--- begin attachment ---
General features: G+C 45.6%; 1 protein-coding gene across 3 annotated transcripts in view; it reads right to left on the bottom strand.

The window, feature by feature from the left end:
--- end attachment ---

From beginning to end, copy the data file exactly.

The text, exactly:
General features: G+C 45.6%; 1 protein-coding gene across 3 annotated transcripts in view; it reads right to left on the bottom strand.

The window, feature by feature from the left end: